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Medical data—keep or delete?

From 25 May 2018 Polish healthcare institutions will face conflicting rules on how to handle medical documentation under the EU’s General Data Protection Regulation and Polish healthcare laws. The inconsistencies could be eliminated by the new Personal Data Protection Act, but it appears unlikely that work on the new act will end on time. So what should institutions do to limit their regulatory risk?

Health information—a special category of personal data

Under the Personal Data Protection Act in force in Poland through 24 May 2018, information about a person’s health condition, genetic code, addictions and sexual life are treated as “sensitive data.” There is a general prohibition against processing data of this type, with strictly defined exceptions. These include processing of data for purposes of protection of health, delivery of medical services, treatment of patients, and administration of the provision of medical services by entities professionally involved in treatment or delivery of other medical services, or administration of the provision of such services.

The GDPR largely departs from the notion of sensitive data by establishing a catalogue of special categories of data such as information concerning health, genetic code, and biometric data, while maintaining a general prohibition against processing data of this type as well as basic exceptions allowing such data to be processed in specific situations, particularly connected with the delivery of healthcare. In practice, however, any irregularities with respect to the existence of valid grounds for processing or securing data of this type, or timely deletion of the data, could result not only in a reprimand by the Inspector General for Personal Data Protection (GIODO), but also harsh financial penalties.

Medical data and medical documentation

There are no general definitions of medical data or medical documentation in Poland. The Act on Patients’ Rights and the Patients’ Ombudsman does indicate, however, what information may be included in medical documentation.

The Healthcare System Act employs the notion of electronic medical documentation to mean documents generated in electronic form and bearing a qualified electronic signature or a signature confirmed by a trusted profile in the ePUAP system. This act also states that medical documentation contains “individual medical data,” i.e. personal data and other data of natural persons concerning rights to past, current and planned healthcare services, state of health, and other data processed in connected with past, current or planned healthcare services, preventive healthcare, and implementation of healthcare programmes.

In practice, information contained in medical documentation (traditional or electronic) and medical registers represents a huge quantity of personal data—both ordinary data (such as names and PESEL identity numbers) and information about patients’ health condition subject to special protection.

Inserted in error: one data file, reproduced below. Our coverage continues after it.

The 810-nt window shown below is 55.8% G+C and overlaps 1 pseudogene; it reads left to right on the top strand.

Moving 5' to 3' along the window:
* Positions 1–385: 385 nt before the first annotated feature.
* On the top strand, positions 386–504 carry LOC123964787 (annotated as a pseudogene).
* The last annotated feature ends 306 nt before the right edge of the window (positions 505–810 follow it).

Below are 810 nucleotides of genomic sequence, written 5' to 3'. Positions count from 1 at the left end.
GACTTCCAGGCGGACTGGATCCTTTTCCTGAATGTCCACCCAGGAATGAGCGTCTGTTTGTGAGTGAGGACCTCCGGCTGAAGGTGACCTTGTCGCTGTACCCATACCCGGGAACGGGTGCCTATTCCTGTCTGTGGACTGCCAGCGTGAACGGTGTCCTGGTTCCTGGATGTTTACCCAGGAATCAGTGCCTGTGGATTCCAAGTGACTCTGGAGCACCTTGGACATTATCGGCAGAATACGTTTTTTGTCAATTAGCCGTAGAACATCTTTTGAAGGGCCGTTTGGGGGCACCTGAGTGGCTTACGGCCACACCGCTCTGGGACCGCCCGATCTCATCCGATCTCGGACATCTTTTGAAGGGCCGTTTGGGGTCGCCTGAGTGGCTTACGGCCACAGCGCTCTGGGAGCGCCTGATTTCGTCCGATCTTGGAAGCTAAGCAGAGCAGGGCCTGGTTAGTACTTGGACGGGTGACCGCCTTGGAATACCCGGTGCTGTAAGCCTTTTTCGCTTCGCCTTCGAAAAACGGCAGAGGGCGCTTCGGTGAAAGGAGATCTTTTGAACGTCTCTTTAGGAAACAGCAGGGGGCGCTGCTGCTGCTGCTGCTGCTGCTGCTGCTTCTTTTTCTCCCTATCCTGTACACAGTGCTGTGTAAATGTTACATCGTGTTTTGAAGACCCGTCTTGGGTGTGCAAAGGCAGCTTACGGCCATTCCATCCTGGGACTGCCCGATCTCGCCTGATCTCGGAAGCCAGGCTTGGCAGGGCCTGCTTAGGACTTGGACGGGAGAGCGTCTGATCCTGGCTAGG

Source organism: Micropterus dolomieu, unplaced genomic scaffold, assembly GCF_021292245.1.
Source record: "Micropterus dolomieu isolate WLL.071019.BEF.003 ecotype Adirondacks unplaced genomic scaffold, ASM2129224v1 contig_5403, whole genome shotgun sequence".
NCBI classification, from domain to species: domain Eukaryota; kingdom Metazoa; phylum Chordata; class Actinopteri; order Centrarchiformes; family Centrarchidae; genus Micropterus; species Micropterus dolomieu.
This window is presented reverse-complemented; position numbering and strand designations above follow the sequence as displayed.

The basic principles of the GDPR require minimalisation of data and storage times. This means that as a rule, data contained in medical documentation should not be stored in a form enabling identification of the data subject and should be retained for no longer than necessary to achieve the purposes for which the data are processed, e.g. for the purposes of delivering medical services.

Meanwhile, Poland’s Act on Patients’ Rights and the Patients’ Ombudsman provides for mandatory periods of retention of medical documentation, for example:

  • 20 years from the end of the calendar year in which the last entry was made—general rule
  • 22 years in the case of medical documentation concerning children below age 2
  • 30 years if the data are essential for monitoring the destination of blood and blood components or if a patient has died from bodily injury (in which case the period is calculated from the end of the calendar year when the death occurred).

How to proceed?

Although the GDPR ranks as an EU regulation, the provisions of the Act on Patients’ Rights and the Patients’ Ombudsman take priority because regulations on the duty to maintain medical documentation should be understood as an exception to the general rules provided in the GDPR. They are special sectoral regulations, meaning that as a rule, the obligations imposed by this national act should be applied first, and then the GDPR.

Anonymisation, or more precisely pseudonymisation, of the data contained in medical documentation is an open issue. Total anonymisation does not appear to come into play, as that operation would defeat the purpose of maintaining the medical documentation of individual patients. But the level of security for documentation of this type must be very high, in light of the seriousness of the consequences of any leak of medical data (as we discuss here).

The optimal solution could be outsourcing of storage of medical documentation. As under existing law, under the GDPR it will still be possible to hire an external service provider to maintain medical documentation. However, contracts of this type will have to meet heightened requirements applicable to contracts for processing of personal data as set forth in Art. 28 GDPR, also reflecting the specific nature of the documentation, enabling the data controller to effectively enforce the rights of the individuals involved—as data subjects and as patients.

Joanna Krakowiak, legal adviser, Life Science & Regulatory practice, M&A and Corporate practice, Wardyński & Partners